If you run into cravings, there are ways to help cope with them and avoid relapse. “Playing the tape through” can be crucial in preventing relapse. To do so, an individual must remember where their substance use took them before they got sober. Remembering the destruction and harm caused can help an individual conclude that using substances may not be worth it.

It may also be helpful to tell another individual about your cravings and the feelings you are experiencing. Call a friend, family member, a sponsor, or another individual in recovery. Sharing what you feel can help negative emotions dissipate, and feelings of loneliness subside.

Taking recovery one day at a time is vital. Thinking about staying abstinent from substances forever can cause intense feelings of anxiety. Even those who have been in recovery for an extended time may get overwhelmed by this thought. Instead, think about staying sober just for today. If one day seems too long, you can even take recovery hour-by-hour, minute-by-minute. Reframing the mind to think this way can help with overwhelming thoughts.

Returning to Detox

When relapse occurs, an individual may feel scared, disappointed, confused, and unsure of what to do next. The most important thing to remember is that relapse happens and that it does not equate to failure. It may be necessary to return to detox after a relapse. If substance use has occurred over a long period, then there is a risk of harmful withdrawal symptoms, which can be uncomfortable and even life-threatening. An individual should not be afraid to return to detox after relapse and should see it as a conscious and deliberate choice in the interest of living substance-free.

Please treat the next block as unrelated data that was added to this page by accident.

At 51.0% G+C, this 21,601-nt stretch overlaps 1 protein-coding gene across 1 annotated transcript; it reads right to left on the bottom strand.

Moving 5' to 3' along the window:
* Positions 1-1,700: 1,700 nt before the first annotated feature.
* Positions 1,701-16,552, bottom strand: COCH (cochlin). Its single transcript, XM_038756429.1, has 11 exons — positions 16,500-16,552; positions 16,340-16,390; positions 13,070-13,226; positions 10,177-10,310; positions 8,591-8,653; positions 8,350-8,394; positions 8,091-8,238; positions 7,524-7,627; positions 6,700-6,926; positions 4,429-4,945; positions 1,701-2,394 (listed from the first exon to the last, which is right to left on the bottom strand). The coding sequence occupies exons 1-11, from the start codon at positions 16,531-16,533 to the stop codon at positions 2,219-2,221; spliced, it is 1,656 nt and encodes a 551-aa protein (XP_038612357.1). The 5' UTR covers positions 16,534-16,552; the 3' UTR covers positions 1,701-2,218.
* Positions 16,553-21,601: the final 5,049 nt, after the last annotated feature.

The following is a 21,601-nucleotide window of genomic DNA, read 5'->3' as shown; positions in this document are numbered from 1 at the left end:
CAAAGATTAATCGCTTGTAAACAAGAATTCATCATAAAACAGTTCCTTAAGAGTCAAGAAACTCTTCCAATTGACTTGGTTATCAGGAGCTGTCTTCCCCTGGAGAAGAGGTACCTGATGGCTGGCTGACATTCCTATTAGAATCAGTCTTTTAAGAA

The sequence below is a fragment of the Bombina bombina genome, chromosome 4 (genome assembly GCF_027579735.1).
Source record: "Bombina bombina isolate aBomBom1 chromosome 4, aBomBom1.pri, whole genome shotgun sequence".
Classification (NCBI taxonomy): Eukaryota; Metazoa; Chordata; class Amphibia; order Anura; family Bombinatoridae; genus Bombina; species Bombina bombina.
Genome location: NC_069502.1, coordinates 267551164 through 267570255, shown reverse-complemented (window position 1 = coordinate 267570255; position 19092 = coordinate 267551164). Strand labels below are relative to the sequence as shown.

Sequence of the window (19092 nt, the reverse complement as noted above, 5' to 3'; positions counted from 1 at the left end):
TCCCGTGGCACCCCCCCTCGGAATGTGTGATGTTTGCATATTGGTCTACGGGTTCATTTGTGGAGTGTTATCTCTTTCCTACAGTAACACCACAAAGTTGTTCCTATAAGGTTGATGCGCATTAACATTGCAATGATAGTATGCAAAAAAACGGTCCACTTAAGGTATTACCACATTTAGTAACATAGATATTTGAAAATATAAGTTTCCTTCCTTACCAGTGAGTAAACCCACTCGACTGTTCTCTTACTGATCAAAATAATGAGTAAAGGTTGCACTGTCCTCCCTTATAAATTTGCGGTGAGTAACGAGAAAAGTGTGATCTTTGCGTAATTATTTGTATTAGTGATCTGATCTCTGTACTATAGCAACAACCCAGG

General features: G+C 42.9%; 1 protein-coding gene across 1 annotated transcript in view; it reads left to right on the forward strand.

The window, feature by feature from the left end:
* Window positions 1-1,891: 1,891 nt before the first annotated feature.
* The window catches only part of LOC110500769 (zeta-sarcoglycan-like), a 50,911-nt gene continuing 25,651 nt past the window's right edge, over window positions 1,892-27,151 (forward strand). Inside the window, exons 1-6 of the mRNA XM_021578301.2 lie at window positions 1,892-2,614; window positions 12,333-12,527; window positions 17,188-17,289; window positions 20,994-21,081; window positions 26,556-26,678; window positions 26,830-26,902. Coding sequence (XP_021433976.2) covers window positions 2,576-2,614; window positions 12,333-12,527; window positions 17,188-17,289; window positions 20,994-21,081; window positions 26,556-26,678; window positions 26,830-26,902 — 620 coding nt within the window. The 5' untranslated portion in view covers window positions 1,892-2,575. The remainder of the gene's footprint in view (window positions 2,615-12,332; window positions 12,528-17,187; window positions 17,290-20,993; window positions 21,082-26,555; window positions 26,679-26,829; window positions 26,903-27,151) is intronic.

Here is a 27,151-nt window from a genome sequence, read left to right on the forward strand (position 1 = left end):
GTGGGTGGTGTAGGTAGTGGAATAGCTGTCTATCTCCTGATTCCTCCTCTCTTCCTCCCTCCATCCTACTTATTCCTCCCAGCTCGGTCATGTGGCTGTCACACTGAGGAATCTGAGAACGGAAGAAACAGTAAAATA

Relapse can happen while in recovery. It is crucial to educate yourself on the warning signs of relapse and create a relapse prevention plan. However, if you relapse, your progress is not lost. It is still possible to get back on the road to recovery and enter treatment if necessary. At Gallus Medical Detox Centers, we can help you with your detox process. Withdrawal may be uncomfortable, frightening, and even life-threatening. We use proprietary, evidence-based medical protocols that prioritize our patients’ comfort and safety to guide them through the detox process. Our personalized treatment is delivered in a safe and peaceful environment. Gallus Medical Detox Centers also provides you with a bio-psycho-social evaluation with our expert staff to identify your next steps and resources to achieve long-term recovery. If you are a loved one has relapsed and wishes to get back on the journey to recovery, call Gallus Medical Detox Centers at (866) 296-5242.